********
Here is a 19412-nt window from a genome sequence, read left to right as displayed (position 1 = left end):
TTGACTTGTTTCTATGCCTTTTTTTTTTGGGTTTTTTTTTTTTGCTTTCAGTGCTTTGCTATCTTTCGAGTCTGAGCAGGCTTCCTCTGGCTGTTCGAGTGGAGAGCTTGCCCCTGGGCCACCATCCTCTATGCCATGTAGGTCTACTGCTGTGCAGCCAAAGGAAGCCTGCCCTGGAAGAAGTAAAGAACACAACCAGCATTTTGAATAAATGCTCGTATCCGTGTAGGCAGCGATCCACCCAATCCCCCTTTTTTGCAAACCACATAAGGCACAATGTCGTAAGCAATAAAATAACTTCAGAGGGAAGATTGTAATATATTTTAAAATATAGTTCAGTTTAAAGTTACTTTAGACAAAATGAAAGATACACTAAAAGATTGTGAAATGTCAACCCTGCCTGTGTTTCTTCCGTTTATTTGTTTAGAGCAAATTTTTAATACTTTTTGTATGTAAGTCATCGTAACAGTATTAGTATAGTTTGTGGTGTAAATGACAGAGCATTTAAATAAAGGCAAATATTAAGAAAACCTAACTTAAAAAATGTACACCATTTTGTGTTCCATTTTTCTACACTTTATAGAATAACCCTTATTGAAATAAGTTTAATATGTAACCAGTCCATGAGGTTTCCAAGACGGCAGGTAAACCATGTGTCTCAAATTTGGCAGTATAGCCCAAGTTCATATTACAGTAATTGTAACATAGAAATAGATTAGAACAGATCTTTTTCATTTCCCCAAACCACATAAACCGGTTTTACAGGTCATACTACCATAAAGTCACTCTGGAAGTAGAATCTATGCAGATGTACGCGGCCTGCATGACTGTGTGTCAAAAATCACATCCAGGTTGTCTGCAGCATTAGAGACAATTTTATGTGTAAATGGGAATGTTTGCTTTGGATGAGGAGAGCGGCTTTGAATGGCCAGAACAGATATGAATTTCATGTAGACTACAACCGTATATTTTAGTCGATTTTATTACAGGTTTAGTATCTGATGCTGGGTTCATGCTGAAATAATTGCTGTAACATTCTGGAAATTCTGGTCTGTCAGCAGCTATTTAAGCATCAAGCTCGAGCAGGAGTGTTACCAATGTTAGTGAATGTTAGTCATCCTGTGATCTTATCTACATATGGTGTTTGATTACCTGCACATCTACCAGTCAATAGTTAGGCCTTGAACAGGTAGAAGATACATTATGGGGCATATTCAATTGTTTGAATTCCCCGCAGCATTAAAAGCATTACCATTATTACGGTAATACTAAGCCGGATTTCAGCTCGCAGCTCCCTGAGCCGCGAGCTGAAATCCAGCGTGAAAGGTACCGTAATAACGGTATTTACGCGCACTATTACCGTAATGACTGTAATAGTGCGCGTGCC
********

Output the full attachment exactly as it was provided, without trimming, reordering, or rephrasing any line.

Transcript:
Here is a 19412-nt window from a genome sequence, read left to right as displayed (position 1 = left end):
TTGACTTGTTTCTATGCCTTTTTTTTTTGGGTTTTTTTTTTTTGCTTTCAGTGCTTTGCTATCTTTCGAGTCTGAGCAGGCTTCCTCTGGCTGTTCGAGTGGAGAGCTTGCCCCTGGGCCACCATCCTCTATGCCATGTAGGTCTACTGCTGTGCAGCCAAAGGAAGCCTGCCCTGGAAGAAGTAAAGAACACAACCAGCATTTTGAATAAATGCTCGTATCCGTGTAGGCAGCGATCCACCCAATCCCCCTTTTTTGCAAACCACATAAGGCACAATGTCGTAAGCAATAAAATAACTTCAGAGGGAAGATTGTAATATATTTTAAAATATAGTTCAGTTTAAAGTTACTTTAGACAAAATGAAAGATACACTAAAAGATTGTGAAATGTCAACCCTGCCTGTGTTTCTTCCGTTTATTTGTTTAGAGCAAATTTTTAATACTTTTTGTATGTAAGTCATCGTAACAGTATTAGTATAGTTTGTGGTGTAAATGACAGAGCATTTAAATAAAGGCAAATATTAAGAAAACCTAACTTAAAAAATGTACACCATTTTGTGTTCCATTTTTCTACACTTTATAGAATAACCCTTATTGAAATAAGTTTAATATGTAACCAGTCCATGAGGTTTCCAAGACGGCAGGTAAACCATGTGTCTCAAATTTGGCAGTATAGCCCAAGTTCATATTACAGTAATTGTAACATAGAAATAGATTAGAACAGATCTTTTTCATTTCCCCAAACCACATAAACCGGTTTTACAGGTCATACTACCATAAAGTCACTCTGGAAGTAGAATCTATGCAGATGTACGCGGCCTGCATGACTGTGTGTCAAAAATCACATCCAGGTTGTCTGCAGCATTAGAGACAATTTTATGTGTAAATGGGAATGTTTGCTTTGGATGAGGAGAGCGGCTTTGAATGGCCAGAACAGATATGAATTTCATGTAGACTACAACCGTATATTTTAGTCGATTTTATTACAGGTTTAGTATCTGATGCTGGGTTCATGCTGAAATAATTGCTGTAACATTCTGGAAATTCTGGTCTGTCAGCAGCTATTTAAGCATCAAGCTCGAGCAGGAGTGTTACCAATGTTAGTGAATGTTAGTCATCCTGTGATCTTATCTACATATGGTGTTTGATTACCTGCACATCTACCAGTCAATAGTTAGGCCTTGAACAGGTAGAAGATACATTATGGGGCATATTCAATTGTTTGAATTCCCCGCAGCATTAAAAGCATTACCATTATTACGGTAATACTAAGCCGGATTTCAGCTCGCAGCTCCCTGAGCCGCGAGCTGAAATCCAGCGTGAAAGGTACCGTAATAACGGTATTTACGCGCACTATTACCGTAATGACTGTAATAGTGCGCGTGCC